How NOT To Shoot the Holiday Picture | Active Light Photography | Photo Tours to Hidden Destinations, Anasazi Ruins
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Setting up for a holiday picture is easy. Just get out the camera, put it on a tripod, line up the family, set the self-timer, and run like h%## to get into the picture. Then you’re done, right?

Christmas shot - Alternate position without flash

Alternate position without flash

In iPhone-savvy, WiFi-connected 2017, it’s a bit more complicated, as I discovered.

Find a Good Background
First, remember it’s not an execution. Pictures will be lots better if your subjects enjoy themselves. And part of that is preparing most of it in advance. You’ll need a background that says “sense of time and place” without distracting from subjects. Something repetitive with muted colors is perfect.

The venue-limited space with ramada at right and decorative (but dilapidated) bench at left

The venue-limited space with ramada at right and decorative (but dilapidated) bench at left

Our backyard’s retaining wall is covered with English ivy. Its autumn leaves made a soft, repetitive red-yellow covering – a perfect backdrop. The only challenge was limited area between the wall and an outdoor ramada in the space with the best light.

To Flash or Not To Flash – Where’s That Trigger?
The cloudy-day light looked great on the background, but I wanted more of a spotlight effect on us, without overdoing it. I hauled out flashes and lightstands, remote trigger receivers and… where was the remote transmitter? And where was one of my two 430EX III RT flashes?

I’d used them less than a week ago to shoot Leica camera gear for last week’s post, so I knew they were somewhere in the house. I tore up my office, looked in the bedroom closet, checked my usual hidey-holes in the RV – and no remote transmitter. So I pulled out the previous generation RadioPopper JrX transmitter and set up a tripod-mounted EOS 5D mk IV. I placed one of my old 430EX I’s and the 430EX III RT I could find on stands.

The JrX transmitter had been less than reliable when it was my primary remote transmitter. Varying remote flash output power from it tended not to work, so I set power manually at the flashes and set it to trigger only. The JrX transmitter only fits an SLR. Its antenna bump hits any flat-topped camera (think Leica M or Fuji XE-2) and prevents you from sliding it into the hot shoe. So I mounted the EOS 5D mk IV with EF 24-70mm f/2.8L on the tripod, and zoomed the lens to 32mm.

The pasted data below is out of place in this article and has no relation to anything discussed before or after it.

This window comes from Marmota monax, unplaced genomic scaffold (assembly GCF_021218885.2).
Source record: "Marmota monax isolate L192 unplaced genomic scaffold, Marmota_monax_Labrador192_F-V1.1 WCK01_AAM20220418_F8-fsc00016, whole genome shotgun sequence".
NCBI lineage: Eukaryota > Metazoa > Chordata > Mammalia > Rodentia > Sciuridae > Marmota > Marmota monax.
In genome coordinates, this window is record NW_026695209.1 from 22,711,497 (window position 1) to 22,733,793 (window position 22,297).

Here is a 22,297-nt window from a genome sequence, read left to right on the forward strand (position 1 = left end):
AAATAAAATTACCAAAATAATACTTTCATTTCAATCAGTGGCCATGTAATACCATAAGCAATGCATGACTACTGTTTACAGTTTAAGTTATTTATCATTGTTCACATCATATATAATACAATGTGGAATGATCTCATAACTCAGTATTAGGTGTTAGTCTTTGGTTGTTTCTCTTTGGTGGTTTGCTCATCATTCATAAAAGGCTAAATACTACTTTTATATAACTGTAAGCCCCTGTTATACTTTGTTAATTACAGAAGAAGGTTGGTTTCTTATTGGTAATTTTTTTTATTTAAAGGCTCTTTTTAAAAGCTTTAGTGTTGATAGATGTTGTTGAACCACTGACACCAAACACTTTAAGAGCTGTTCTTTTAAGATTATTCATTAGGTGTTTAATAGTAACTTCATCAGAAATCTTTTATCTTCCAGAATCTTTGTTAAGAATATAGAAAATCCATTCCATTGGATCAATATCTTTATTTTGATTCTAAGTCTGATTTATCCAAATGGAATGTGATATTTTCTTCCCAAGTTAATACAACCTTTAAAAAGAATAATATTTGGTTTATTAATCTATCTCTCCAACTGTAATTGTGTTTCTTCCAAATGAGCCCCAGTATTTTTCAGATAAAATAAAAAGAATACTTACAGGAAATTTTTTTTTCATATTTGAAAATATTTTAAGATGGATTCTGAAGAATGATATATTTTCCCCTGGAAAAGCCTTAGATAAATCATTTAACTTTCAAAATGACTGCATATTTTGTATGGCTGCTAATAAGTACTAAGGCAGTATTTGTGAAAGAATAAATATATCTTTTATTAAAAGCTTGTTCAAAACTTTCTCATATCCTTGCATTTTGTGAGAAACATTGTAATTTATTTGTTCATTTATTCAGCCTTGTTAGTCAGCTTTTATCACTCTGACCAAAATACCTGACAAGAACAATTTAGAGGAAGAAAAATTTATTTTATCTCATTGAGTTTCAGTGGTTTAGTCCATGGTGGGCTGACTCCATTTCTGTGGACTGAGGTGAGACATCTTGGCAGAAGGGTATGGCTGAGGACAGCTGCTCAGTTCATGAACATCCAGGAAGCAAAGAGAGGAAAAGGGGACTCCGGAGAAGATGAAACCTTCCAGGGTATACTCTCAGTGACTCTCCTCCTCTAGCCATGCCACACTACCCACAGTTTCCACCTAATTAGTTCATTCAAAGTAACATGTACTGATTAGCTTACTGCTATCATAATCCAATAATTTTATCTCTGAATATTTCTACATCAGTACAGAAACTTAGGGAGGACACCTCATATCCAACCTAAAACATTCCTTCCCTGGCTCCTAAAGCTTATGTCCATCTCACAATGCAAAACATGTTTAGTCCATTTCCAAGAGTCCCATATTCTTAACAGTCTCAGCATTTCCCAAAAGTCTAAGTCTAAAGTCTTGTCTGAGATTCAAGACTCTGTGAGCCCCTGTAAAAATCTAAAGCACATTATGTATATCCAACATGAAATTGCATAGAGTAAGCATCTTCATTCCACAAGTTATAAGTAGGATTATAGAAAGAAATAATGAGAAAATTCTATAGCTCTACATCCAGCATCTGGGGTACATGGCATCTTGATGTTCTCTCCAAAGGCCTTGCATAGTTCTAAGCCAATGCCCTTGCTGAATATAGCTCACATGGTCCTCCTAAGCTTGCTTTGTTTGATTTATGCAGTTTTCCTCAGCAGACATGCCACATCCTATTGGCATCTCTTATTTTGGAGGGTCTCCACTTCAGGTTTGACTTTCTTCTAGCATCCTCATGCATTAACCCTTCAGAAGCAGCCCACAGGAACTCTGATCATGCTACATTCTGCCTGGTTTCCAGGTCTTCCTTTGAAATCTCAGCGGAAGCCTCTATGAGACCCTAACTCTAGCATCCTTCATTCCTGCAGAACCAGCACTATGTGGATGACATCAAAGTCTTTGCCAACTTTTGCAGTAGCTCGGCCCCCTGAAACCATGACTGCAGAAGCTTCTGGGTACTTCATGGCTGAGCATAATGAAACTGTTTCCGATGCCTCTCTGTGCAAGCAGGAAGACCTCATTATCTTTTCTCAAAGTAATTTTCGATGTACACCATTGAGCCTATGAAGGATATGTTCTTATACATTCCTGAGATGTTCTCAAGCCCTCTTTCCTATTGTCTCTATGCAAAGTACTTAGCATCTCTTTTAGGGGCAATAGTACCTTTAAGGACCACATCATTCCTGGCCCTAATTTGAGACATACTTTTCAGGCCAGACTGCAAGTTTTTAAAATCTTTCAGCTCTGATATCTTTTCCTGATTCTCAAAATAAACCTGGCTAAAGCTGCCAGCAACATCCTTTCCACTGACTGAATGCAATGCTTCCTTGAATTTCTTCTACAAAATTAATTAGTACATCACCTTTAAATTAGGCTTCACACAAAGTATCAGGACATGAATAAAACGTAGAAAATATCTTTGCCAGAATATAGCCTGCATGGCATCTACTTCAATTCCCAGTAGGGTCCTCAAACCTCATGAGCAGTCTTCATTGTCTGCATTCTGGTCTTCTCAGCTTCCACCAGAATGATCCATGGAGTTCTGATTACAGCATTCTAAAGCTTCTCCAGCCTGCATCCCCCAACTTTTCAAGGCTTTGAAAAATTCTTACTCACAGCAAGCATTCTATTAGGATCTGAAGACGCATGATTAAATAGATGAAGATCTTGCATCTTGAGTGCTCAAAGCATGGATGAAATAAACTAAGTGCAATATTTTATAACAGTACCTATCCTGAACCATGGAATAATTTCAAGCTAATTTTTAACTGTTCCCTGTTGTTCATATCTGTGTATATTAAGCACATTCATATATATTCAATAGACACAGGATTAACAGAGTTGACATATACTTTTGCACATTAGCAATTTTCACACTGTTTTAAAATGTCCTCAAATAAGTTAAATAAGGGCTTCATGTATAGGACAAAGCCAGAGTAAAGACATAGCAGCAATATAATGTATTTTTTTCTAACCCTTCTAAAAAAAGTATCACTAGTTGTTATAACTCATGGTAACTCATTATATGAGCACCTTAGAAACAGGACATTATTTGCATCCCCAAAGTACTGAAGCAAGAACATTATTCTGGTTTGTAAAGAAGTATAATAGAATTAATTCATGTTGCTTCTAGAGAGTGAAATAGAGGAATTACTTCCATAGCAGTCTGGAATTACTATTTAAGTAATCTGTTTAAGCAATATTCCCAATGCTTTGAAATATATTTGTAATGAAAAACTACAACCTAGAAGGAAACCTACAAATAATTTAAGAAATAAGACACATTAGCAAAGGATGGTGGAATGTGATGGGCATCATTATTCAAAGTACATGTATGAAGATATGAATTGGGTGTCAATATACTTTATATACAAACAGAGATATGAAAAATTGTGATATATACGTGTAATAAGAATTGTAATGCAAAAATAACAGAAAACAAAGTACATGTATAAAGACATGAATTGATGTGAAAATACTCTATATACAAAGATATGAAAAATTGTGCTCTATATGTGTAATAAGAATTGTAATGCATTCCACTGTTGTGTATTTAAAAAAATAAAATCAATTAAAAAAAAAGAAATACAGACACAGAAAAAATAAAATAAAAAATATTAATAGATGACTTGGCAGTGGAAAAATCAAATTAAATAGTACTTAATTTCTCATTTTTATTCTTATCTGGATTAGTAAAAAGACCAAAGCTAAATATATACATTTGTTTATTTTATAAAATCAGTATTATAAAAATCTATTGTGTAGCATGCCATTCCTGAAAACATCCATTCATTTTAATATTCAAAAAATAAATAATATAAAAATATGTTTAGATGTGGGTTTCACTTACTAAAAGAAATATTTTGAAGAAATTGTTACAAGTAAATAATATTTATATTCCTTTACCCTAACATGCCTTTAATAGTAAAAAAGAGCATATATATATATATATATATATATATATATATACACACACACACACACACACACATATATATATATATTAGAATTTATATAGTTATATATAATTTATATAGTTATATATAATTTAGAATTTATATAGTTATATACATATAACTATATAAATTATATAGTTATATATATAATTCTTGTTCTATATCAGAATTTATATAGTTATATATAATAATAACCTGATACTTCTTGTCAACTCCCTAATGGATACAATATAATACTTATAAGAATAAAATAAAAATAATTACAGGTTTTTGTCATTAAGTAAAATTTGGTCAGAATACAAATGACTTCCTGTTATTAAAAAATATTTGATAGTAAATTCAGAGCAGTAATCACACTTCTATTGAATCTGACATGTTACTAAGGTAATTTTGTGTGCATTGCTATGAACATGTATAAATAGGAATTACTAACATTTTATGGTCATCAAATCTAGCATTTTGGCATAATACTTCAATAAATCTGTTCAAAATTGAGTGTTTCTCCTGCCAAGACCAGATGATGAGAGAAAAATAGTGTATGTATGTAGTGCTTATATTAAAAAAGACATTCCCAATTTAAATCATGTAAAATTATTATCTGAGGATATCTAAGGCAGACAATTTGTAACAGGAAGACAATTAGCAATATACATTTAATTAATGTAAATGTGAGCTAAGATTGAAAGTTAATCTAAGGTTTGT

Fire That Shutter Wirelessly
The next trick was setting up wireless photography. The 5D mk IV has built-in WiFi, which I’d previously used to transfer pictures to an iPhone, so I knew it worked for that. The Cascable app allowed the wireless transfer, and it also gave complete remote camera control. Once I connected the camera to the iPad and app and tested the remote viewing and control, I thought I was set.

Where Are They Gonna Sit?
Placing your subjects is the next step. For just two adults and two dogs, I figured my task was a little easier. One of us sat on a stump/stool. We thought another taller stump/table would work for the other person, but it turned out to be too much of a seated height difference. So I grabbed my collapsible REI campstool instead. Finally, we had a height match.

The biggest challenge in any group shot is getting everyone to look good at the same time. It’s usually pretty easy for small groups of humans. You face them the way you want, tell them to smile and move their heads back and up, then cue them right before you take the shot.

Berner Daisy not posing

Berner Daisy not posing…

At first, the equipment worked fine. But our two dogs weren’t cooperating. They wanted to look anywhere but at the camera. Finally we held them between our knees facing the camera. I just about went insane trying to pick moments of good poses, look back up, and tap the right spot on the iPad’s touch screen to take the picture. Then I waited through the default 4 second delay to see the picture on the iPad. If this sounds a bit painful, it was. But it was about to get worse.

No flash...

No flash…

The flash decided to stop triggering repeatably. Finally it wouldn’t trigger at all, no matter how I wiggled it around or swapped batteries. At that point I muttered several unprintable words and gave up on flash. I shot a few pictures from a different position, sun behind the camera, no flash, but wasn’t happy with the result. Then I decided to check one more place for the missing gear.